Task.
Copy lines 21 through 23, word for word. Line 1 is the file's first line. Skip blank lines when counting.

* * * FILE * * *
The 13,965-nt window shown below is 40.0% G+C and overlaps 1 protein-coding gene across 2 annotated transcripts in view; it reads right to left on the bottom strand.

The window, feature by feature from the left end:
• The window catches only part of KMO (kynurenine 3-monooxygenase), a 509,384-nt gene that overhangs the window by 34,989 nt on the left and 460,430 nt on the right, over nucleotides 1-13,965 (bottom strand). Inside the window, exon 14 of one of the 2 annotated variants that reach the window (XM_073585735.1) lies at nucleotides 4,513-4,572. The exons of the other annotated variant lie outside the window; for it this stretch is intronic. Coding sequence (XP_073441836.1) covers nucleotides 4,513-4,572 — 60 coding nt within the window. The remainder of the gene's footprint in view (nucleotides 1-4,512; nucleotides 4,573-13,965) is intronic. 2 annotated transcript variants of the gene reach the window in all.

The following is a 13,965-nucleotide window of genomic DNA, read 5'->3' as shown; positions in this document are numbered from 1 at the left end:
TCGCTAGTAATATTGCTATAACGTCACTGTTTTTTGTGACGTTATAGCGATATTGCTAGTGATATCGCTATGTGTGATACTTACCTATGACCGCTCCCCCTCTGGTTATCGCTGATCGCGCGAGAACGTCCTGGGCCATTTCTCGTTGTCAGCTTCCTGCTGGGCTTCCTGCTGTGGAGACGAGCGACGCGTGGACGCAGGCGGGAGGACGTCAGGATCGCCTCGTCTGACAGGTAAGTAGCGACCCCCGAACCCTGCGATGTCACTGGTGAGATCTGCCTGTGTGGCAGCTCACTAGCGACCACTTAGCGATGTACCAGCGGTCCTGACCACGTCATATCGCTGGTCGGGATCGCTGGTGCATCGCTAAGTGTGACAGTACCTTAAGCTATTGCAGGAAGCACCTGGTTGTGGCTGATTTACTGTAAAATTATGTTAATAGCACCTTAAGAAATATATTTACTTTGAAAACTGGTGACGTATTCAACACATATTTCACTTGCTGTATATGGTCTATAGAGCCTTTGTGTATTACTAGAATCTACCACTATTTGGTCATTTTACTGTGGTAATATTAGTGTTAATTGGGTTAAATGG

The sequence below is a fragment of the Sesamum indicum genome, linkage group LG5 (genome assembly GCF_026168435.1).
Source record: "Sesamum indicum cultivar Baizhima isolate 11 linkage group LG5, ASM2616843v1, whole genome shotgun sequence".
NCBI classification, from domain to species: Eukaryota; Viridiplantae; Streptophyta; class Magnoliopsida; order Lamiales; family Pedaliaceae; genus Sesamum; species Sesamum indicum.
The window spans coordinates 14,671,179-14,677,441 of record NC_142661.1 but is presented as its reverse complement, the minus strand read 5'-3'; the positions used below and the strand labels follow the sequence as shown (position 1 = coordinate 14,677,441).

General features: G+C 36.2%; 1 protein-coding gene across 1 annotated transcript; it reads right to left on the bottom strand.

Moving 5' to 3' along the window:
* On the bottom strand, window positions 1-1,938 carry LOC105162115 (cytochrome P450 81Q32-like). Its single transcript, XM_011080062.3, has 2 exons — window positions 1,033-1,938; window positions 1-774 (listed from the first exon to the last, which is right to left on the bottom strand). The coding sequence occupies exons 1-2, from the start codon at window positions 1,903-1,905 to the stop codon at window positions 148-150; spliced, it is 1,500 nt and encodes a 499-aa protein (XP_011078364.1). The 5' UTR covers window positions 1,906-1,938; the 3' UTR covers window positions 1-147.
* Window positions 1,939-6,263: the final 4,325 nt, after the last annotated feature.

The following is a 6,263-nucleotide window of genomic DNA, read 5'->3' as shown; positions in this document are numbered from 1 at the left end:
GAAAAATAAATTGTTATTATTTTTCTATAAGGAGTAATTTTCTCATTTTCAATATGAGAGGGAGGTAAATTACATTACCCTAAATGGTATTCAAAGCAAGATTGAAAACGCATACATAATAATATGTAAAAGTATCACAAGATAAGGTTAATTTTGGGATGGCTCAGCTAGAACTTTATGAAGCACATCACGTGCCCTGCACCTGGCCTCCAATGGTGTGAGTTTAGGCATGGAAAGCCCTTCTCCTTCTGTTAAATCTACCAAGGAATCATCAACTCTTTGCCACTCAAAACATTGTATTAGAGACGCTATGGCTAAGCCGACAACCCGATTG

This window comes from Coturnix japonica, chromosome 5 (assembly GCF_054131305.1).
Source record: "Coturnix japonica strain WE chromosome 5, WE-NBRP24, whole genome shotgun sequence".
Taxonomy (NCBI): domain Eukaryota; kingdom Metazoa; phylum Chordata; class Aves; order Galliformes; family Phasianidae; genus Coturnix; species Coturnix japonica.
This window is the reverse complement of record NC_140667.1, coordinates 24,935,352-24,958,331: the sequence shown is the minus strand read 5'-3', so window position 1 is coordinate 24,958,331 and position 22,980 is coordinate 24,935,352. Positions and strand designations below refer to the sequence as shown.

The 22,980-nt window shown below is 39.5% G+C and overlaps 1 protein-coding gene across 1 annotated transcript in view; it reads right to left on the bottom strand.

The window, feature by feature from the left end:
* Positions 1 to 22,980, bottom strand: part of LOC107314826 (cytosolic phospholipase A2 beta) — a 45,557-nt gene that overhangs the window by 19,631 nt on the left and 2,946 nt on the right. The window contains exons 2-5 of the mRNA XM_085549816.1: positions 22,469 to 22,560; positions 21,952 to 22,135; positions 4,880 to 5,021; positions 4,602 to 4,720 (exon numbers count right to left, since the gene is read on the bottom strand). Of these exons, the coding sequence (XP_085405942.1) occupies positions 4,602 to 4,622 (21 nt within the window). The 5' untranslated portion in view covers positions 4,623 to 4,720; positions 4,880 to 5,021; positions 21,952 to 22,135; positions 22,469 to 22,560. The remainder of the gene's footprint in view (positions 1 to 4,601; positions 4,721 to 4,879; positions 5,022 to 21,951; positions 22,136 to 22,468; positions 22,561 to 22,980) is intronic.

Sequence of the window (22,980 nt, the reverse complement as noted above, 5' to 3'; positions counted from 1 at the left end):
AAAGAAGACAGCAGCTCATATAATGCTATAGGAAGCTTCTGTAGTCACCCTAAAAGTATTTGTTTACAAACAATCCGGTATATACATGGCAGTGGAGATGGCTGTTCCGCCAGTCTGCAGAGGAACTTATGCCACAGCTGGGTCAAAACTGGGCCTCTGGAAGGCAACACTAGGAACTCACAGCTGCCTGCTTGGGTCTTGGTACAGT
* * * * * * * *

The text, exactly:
The window, feature by feature from the left end:
* Positions 1 to 22,980, bottom strand: part of LOC107314826 (cytosolic phospholipase A2 beta) — a 45,557-nt gene that overhangs the window by 19,631 nt on the left and 2,946 nt on the right. The window contains exons 2-5 of the mRNA XM_085549816.1: positions 22,469 to 22,560; positions 21,952 to 22,135; positions 4,880 to 5,021; positions 4,602 to 4,720 (exon numbers count right to left, since the gene is read on the bottom strand). Of these exons, the coding sequence (XP_085405942.1) occupies positions 4,602 to 4,622 (21 nt within the window). The 5' untranslated portion in view covers positions 4,623 to 4,720; positions 4,880 to 5,021; positions 21,952 to 22,135; positions 22,469 to 22,560. The remainder of the gene's footprint in view (positions 1 to 4,601; positions 4,721 to 4,879; positions 5,022 to 21,951; positions 22,136 to 22,468; positions 22,561 to 22,980) is intronic.

Sequence of the window (22,980 nt, the reverse complement as noted above, 5' to 3'; positions counted from 1 at the left end):